Longing for an Unforced Advent

Advent seems to come like an unexpected visitor. We can anticipate its coming by the calendar. And yet, we cannot chose what will be interrupted when the season thrusts its way into our lives.

The angel went to her and said, “Greetings, you who are highly favored! The Lord is with you.” - Luke 1:28

I wonder if Mary had been having a good day before the angel came.

Did she wake well-rested from an evening dancing with lovely dreams? Was her time around the table with loved ones the night before still lingering in a feeling of fullness? Was she walking with the lightness of a day bursting with possibilities?

Or did Mary wake up on the wrong side of bed, having one of those days that plunged deeper into a hole with each step? Did she exchange harsh words with her parents? Were her arms fatigued from carrying water and her patience exhausted from having no choice but to do it again? Did she have one of those knots in her shoulder that irritated everything else she tried to do?

I wonder how Mary felt in the moments before the angel broke into her life. Like so many things that followed, it was a factor outside of her control. 

Advent seems to come like an unexpected visitor. We can anticipate its coming by the calendar. And yet, we cannot chose what will be interrupted when the season thrusts its way into our lives.

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Life does not come one feeling at a time. Births and deaths, miracles and disappointments, abundance and need, friendship and loneliness… all these and more mingle and meander through our days and weeks. 

There are times when this Advent longing feels like just the right season. The events of the last week highlighting more clearly than ever our need for the Prince of Peace to break into this world with His justice and love once and for all. We long to see shalom restored. We can feel to the depths of our souls that this world is not the way it’s supposed to be.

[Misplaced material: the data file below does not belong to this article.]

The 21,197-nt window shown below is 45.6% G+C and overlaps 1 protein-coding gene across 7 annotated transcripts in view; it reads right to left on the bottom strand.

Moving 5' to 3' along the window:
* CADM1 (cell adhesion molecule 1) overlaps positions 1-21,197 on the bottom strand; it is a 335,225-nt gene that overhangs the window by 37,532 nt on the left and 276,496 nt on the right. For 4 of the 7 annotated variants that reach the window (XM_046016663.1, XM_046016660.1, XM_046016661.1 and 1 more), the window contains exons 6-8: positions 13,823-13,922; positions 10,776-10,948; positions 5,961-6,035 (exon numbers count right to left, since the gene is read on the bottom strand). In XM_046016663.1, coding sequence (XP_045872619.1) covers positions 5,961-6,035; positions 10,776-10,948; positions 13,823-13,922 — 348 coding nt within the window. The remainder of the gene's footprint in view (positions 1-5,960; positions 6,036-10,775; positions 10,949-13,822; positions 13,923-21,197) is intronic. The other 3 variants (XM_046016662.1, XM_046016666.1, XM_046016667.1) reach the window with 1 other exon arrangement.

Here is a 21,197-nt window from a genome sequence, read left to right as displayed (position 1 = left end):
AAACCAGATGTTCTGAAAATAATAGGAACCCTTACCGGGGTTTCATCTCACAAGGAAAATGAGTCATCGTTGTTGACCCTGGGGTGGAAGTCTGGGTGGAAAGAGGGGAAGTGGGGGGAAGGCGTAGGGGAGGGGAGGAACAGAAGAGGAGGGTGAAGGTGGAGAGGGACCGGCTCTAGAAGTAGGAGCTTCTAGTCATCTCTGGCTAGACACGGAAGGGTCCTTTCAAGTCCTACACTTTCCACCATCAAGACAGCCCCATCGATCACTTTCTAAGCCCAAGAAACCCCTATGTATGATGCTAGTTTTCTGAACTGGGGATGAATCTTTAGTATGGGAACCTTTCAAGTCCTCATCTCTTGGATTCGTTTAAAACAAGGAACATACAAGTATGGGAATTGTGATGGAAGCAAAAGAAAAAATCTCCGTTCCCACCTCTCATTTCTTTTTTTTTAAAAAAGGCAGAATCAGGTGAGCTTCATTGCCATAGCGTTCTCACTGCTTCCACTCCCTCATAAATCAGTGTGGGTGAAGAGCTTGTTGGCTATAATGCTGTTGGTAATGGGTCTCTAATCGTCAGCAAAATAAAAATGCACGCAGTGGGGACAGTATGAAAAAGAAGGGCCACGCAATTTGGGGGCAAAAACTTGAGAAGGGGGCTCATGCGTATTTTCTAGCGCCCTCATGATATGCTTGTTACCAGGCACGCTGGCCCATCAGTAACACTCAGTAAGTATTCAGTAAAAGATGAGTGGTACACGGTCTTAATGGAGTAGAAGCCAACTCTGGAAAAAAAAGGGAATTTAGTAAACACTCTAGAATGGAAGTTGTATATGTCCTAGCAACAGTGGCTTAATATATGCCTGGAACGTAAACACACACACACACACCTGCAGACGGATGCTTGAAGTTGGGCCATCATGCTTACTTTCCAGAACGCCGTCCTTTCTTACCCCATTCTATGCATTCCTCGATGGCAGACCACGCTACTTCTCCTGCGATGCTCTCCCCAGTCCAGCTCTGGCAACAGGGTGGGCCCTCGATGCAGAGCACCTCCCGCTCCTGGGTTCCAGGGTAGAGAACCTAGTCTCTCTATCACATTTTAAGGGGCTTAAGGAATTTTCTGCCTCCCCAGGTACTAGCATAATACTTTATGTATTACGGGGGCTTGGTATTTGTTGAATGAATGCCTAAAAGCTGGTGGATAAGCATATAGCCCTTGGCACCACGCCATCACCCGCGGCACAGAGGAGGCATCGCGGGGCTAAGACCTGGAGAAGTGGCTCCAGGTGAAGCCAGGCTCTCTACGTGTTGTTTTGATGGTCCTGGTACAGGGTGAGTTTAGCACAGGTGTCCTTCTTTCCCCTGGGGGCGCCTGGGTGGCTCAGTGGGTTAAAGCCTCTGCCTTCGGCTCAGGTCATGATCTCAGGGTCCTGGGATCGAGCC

But there are others times when this season of Advent longing feels forced. Though we know this world is in need, those realities feel distant. We are keenly aware of our blessings, and stuffed full with the richness and celebration of the Christmas season.

And at those times, we can feel guilty. Honestly, Advent longing sometimes feels like a big religious “should” heaped upon our fluctuating December emotions.

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Yesterday, I was edgy most of the day. I was feeling vulnerable, and it came out sideways as irritability. Not quite the feelings I hoped to carry into the first Sunday of Advent. Try as I might, I couldn’t get them to turn.  

Yet, I wonder if Advent is not as much about forcing certain feelings at it is about carving space. Advent is about finding space to notice... Where do we feel Christ’s presence in our lives and where do we wish He would show himself a little more clearly? Where does the world seem to reflect His goodness and where does He seem far away? 

Then, we can pray. We can read the Scriptures. We can look for ways to serve our neighbors. Even if we can't enter into Advent longing with feelings, we can do so with our mind and actions. Sometimes the emotions may follow, and sometimes they may not. And either way, it's okay.

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I wonder how Mary felt in the moments after the angel broke into her life, as she anticipated the birth of her Son. Pregnancy is looong. My guess her emotions fluctuated through fear, joy, longing, sadness, disappointment, boredom, excitement, gratitude, and grief. Perhaps sometimes even cycling through a multitude of those feelings all in the same day.

Regardless of how she felt, it didn’t stop time from moving forward. The world’s longing for a Savior stepped closer to fulfillment with each passing day.

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Advent is about making space to notice Christ. Thanks be to God that His coming is not dependent on my emotions.